What happened

Shares of retail-focused real estate investment trust (REIT) Federal Realty (FRT) fell 33% through the first six months of 2020, according to data from S&P Global Market Intelligence. At the lowest point of that span, the shares were down around 50%. For comparison, the broader REIT sector, as measured by Vanguard Real Estate ETF, was down about 30% at the worst of the span and off by just 15% over the full six-month period. Clearly Federal Realty is an industry laggard today. 

So what

Federal Realty's relatively poor showing actually makes sense, given its focus on the retail sector. While it tends to own highly desirable properties in wealthy regions, that doesn't change the fact that COVID-19 has upended the retail industry. With nonessential businesses shut down and consumers being asked to stay home in an effort to slow the spread of the coronavirus, even the best-positioned retail REITs have experienced material stress. To put a number on that, the company had collected only around 53% of its April rent by May 1. That's a terrible number.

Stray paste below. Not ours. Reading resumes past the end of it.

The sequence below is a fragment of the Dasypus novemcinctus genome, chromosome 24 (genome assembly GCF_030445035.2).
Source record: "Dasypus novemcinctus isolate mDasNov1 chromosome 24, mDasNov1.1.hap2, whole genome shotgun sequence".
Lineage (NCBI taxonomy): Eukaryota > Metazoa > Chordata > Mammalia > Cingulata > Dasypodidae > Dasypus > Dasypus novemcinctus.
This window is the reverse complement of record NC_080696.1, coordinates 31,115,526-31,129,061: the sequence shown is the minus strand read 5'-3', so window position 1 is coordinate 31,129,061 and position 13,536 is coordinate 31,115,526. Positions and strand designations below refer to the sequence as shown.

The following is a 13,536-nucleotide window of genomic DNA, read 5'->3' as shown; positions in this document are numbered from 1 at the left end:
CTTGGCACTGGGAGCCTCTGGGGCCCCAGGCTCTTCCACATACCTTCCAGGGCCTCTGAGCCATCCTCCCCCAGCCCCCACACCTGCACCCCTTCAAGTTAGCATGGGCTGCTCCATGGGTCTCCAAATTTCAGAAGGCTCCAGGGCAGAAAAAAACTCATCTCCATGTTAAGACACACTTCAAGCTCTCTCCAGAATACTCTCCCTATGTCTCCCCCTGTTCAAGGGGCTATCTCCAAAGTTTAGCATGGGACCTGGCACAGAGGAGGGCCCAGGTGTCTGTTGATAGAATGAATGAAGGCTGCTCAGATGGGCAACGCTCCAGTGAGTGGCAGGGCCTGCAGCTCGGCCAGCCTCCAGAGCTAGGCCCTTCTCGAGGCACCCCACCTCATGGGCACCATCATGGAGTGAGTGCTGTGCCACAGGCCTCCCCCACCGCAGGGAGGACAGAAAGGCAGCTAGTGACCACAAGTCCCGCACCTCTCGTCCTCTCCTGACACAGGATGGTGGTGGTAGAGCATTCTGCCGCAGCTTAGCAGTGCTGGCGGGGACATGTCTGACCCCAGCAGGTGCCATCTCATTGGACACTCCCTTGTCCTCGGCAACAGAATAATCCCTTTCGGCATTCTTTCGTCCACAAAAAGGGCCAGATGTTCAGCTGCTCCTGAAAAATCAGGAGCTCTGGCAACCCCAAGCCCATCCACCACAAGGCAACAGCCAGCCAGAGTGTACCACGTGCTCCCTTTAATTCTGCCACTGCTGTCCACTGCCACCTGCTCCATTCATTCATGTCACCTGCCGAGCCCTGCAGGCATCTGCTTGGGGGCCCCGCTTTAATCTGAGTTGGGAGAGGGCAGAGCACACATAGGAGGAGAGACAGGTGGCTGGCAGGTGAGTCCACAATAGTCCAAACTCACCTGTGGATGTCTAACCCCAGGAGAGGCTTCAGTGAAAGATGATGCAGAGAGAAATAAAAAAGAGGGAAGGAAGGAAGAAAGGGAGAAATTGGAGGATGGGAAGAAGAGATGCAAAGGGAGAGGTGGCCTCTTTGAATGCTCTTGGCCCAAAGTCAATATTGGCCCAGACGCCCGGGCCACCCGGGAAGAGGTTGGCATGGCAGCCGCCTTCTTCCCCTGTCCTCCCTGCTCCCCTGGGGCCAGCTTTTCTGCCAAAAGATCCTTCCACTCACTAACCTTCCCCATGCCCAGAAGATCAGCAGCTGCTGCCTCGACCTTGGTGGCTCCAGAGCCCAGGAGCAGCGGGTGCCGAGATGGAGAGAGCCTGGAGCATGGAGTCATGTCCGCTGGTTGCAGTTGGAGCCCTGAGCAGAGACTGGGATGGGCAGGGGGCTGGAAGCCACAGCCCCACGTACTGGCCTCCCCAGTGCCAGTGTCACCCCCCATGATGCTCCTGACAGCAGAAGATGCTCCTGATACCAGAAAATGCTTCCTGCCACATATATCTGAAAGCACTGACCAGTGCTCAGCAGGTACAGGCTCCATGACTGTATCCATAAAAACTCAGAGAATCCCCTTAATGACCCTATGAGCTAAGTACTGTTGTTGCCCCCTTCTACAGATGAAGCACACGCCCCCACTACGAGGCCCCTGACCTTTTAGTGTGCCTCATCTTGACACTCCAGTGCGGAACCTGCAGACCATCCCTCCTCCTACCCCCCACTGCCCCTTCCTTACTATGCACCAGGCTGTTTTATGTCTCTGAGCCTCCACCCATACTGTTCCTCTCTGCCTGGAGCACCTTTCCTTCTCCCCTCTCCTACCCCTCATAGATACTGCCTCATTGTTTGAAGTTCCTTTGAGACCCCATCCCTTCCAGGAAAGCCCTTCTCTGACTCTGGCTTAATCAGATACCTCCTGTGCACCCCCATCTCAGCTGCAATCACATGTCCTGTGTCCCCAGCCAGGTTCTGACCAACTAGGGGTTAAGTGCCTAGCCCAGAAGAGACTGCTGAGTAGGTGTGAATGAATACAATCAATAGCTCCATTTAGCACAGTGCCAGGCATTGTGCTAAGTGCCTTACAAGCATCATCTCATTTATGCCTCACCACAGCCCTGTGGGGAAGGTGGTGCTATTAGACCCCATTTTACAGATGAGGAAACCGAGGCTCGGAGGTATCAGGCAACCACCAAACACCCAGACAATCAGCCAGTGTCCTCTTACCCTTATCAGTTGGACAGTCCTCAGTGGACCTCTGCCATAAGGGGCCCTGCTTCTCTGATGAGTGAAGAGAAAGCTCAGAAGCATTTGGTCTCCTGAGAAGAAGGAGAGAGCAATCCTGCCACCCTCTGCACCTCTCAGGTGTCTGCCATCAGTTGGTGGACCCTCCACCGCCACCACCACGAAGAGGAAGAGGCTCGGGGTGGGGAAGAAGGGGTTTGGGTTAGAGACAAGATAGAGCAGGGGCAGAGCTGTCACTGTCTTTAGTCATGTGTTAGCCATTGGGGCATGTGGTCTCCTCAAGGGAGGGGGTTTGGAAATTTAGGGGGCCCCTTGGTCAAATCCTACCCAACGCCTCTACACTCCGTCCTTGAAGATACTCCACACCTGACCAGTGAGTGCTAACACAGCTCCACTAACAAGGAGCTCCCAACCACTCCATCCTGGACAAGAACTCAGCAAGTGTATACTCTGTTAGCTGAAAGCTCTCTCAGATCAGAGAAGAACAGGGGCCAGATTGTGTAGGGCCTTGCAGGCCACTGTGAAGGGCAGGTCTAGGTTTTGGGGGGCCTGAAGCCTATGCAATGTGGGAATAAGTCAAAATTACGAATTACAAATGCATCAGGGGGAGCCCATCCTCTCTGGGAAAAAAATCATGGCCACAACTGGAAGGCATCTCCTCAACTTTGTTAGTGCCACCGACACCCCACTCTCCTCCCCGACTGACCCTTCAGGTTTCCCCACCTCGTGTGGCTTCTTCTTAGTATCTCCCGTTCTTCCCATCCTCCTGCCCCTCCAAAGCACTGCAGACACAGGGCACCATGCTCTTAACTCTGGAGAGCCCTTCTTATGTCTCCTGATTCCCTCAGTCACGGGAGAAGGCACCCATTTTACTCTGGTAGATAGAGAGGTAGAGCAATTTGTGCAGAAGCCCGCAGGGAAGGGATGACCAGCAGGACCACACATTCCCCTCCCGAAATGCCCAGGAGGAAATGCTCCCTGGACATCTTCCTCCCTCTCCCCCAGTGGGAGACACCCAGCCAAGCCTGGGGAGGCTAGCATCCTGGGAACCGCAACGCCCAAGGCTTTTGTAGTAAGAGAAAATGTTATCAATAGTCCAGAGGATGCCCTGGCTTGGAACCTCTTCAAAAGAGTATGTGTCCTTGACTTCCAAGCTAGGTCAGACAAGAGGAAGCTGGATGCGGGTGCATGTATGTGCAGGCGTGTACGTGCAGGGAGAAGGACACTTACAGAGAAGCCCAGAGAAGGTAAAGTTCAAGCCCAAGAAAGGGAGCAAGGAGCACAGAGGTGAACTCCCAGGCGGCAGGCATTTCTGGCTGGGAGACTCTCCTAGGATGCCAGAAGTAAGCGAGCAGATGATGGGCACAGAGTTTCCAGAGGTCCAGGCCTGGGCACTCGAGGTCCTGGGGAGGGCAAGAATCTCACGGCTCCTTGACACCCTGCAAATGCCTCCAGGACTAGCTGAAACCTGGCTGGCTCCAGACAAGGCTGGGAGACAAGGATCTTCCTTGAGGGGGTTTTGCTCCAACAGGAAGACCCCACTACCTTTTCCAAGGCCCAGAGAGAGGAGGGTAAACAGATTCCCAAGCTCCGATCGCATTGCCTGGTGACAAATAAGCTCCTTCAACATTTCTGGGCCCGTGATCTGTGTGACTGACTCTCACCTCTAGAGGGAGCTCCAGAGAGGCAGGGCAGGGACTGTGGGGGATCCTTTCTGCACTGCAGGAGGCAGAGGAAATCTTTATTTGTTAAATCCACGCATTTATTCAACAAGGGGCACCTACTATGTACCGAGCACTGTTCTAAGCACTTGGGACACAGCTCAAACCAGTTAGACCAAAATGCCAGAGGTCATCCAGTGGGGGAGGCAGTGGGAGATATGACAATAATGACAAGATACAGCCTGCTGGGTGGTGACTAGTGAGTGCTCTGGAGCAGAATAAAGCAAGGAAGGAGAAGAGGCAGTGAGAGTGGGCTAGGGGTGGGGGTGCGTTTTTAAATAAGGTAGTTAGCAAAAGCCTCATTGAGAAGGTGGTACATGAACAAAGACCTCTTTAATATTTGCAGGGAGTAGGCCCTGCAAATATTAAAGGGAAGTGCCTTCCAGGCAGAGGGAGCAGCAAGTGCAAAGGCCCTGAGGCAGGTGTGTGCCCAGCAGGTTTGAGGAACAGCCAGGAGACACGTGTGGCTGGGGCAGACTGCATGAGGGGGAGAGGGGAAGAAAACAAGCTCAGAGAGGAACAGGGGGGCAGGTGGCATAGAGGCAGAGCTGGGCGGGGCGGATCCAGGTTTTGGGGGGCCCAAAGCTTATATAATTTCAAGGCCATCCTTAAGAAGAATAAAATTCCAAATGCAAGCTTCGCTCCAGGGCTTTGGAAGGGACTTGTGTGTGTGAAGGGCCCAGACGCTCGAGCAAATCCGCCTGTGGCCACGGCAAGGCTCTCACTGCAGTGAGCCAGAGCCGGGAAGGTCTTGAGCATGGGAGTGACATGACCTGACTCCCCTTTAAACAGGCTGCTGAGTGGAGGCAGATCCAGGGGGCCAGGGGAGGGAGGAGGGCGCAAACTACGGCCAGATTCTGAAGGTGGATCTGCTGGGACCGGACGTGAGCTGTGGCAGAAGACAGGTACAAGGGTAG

Cash registers at a clothing store with no employees or customers in the picture

Image source: Getty Images.

With an incredible 52-year streak of annual dividend increases behind it, Federal Realty has clearly managed through tough times before. However, the current hit from COVID-19 is likely far from over. Highlighting that fact is the rise in cases in states that were early to start the reopening process. The impact of the coronavirus could easily get worse before it gets better, since there's no clear end in sight. Federal Realty and its shareholders continue to face notable risks.  

What now

Federal Realty has proven over time that it is a well-run REIT. The current storm it is facing, however, is still crashing down. Long-term dividend investors should probably consider putting the stock on their wish lists. But unless you have a pretty strong stomach, it might be best to wait for more material improvement on the COVID-19 front before stepping in here.